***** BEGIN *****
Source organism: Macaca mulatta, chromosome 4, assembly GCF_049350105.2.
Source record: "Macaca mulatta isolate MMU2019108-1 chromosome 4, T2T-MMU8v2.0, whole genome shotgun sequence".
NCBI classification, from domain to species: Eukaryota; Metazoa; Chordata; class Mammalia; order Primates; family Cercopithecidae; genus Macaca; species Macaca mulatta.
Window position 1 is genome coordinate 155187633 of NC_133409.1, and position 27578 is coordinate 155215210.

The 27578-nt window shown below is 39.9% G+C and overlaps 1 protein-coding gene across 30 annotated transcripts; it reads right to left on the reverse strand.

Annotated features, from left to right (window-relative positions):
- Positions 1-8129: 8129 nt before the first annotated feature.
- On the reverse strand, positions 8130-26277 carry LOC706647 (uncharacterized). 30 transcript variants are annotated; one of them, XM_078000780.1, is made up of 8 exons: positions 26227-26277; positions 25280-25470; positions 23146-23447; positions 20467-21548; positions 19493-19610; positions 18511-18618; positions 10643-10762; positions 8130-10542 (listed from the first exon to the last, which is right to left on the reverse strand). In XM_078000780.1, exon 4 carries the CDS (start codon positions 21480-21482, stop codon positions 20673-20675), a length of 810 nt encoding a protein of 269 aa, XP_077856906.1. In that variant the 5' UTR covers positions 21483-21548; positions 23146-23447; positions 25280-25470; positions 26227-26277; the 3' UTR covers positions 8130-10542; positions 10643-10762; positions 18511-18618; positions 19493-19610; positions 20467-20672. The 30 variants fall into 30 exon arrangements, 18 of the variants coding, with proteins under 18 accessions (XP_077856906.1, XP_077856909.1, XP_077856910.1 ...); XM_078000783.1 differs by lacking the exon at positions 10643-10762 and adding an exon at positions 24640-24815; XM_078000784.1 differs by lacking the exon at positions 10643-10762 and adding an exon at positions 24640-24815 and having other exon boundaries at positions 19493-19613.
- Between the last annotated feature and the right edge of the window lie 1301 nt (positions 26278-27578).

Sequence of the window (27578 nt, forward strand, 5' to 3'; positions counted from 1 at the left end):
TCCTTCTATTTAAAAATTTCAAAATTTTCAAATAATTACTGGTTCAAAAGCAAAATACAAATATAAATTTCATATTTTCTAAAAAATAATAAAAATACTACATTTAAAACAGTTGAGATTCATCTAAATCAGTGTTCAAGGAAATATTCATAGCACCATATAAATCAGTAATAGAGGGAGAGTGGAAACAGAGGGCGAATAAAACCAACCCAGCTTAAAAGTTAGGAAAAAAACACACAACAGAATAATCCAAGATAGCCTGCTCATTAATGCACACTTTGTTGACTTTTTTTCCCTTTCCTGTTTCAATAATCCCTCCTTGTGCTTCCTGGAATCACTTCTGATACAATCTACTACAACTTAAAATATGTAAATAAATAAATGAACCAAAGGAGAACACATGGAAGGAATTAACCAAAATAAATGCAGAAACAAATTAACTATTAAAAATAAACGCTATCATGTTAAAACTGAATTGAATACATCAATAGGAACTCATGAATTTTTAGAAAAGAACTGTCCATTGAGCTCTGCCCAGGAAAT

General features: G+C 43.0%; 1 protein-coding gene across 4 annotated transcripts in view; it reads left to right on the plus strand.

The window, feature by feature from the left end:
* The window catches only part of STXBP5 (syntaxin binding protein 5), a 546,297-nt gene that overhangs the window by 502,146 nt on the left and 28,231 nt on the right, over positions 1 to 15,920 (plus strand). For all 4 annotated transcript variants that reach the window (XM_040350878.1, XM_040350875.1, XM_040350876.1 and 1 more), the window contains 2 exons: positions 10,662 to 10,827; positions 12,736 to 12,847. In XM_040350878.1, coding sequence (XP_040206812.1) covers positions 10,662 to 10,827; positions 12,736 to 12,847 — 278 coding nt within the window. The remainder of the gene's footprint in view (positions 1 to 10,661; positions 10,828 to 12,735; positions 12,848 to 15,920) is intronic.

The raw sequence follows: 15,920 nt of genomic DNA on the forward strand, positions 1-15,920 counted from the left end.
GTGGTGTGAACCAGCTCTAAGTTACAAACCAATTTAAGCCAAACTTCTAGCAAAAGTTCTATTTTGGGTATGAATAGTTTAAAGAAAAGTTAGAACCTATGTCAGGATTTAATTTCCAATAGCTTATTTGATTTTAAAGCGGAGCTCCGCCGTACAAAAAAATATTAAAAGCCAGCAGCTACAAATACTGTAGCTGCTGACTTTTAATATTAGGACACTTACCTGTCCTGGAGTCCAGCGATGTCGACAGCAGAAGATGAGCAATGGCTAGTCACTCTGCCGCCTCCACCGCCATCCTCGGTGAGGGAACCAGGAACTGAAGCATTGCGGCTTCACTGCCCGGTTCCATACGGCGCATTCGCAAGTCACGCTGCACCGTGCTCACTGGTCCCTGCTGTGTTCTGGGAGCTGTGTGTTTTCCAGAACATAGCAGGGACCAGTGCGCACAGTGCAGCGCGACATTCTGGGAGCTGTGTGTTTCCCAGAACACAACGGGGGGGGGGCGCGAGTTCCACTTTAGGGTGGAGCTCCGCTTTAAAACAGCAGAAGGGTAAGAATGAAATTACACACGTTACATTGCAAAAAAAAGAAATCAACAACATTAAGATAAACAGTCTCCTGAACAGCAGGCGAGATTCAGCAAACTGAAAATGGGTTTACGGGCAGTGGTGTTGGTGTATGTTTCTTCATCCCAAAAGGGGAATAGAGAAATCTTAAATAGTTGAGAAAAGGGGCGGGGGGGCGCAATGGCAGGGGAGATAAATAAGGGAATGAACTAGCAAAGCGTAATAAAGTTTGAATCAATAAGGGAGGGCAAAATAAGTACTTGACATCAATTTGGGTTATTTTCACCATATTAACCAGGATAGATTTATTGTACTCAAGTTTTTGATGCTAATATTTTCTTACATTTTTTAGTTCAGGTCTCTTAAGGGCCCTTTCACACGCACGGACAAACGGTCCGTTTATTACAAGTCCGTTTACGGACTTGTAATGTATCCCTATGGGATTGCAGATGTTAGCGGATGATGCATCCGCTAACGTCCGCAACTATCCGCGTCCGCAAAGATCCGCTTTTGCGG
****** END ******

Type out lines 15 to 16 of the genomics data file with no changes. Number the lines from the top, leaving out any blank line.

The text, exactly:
The raw sequence follows: 15,920 nt of genomic DNA on the forward strand, positions 1-15,920 counted from the left end.
GTGGTGTGAACCAGCTCTAAGTTACAAACCAATTTAAGCCAAACTTCTAGCAAAAGTTCTATTTTGGGTATGAATAGTTTAAAGAAAAGTTAGAACCTATGTCAGGATTTAATTTCCAATAGCTTATTTGATTTTAAAGCGGAGCTCCGCCGTACAAAAAAATATTAAAAGCCAGCAGCTACAAATACTGTAGCTGCTGACTTTTAATATTAGGACACTTACCTGTCCTGGAGTCCAGCGATGTCGACAGCAGAAGATGAGCAATGGCTAGTCACTCTGCCGCCTCCACCGCCATCCTCGGTGAGGGAACCAGGAACTGAAGCATTGCGGCTTCACTGCCCGGTTCCATACGGCGCATTCGCAAGTCACGCTGCACCGTGCTCACTGGTCCCTGCTGTGTTCTGGGAGCTGTGTGTTTTCCAGAACATAGCAGGGACCAGTGCGCACAGTGCAGCGCGACATTCTGGGAGCTGTGTGTTTCCCAGAACACAACGGGGGGGGGGCGCGAGTTCCACTTTAGGGTGGAGCTCCGCTTTAAAACAGCAGAAGGGTAAGAATGAAATTACACACGTTACATTGCAAAAAAAAGAAATCAACAACATTAAGATAAACAGTCTCCTGAACAGCAGGCGAGATTCAGCAAACTGAAAATGGGTTTACGGGCAGTGGTGTTGGTGTATGTTTCTTCATCCCAAAAGGGGAATAGAGAAATCTTAAATAGTTGAGAAAAGGGGCGGGGGGGCGCAATGGCAGGGGAGATAAATAAGGGAATGAACTAGCAAAGCGTAATAAAGTTTGAATCAATAAGGGAGGGCAAAATAAGTACTTGACATCAATTTGGGTTATTTTCACCATATTAACCAGGATAGATTTATTGTACTCAAGTTTTTGATGCTAATATTTTCTTACATTTTTTAGTTCAGGTCTCTTAAGGGCCCTTTCACACGCACGGACAAACGGTCCGTTTATTACAAGTCCGTTTACGGACTTGTAATGTATCCCTATGGGATTGCAGATGTTAGCGGATGATGCATCCGCTAACGTCCGCAACTATCCGCGTCCGCAAAGATCCGCTTTTGCGG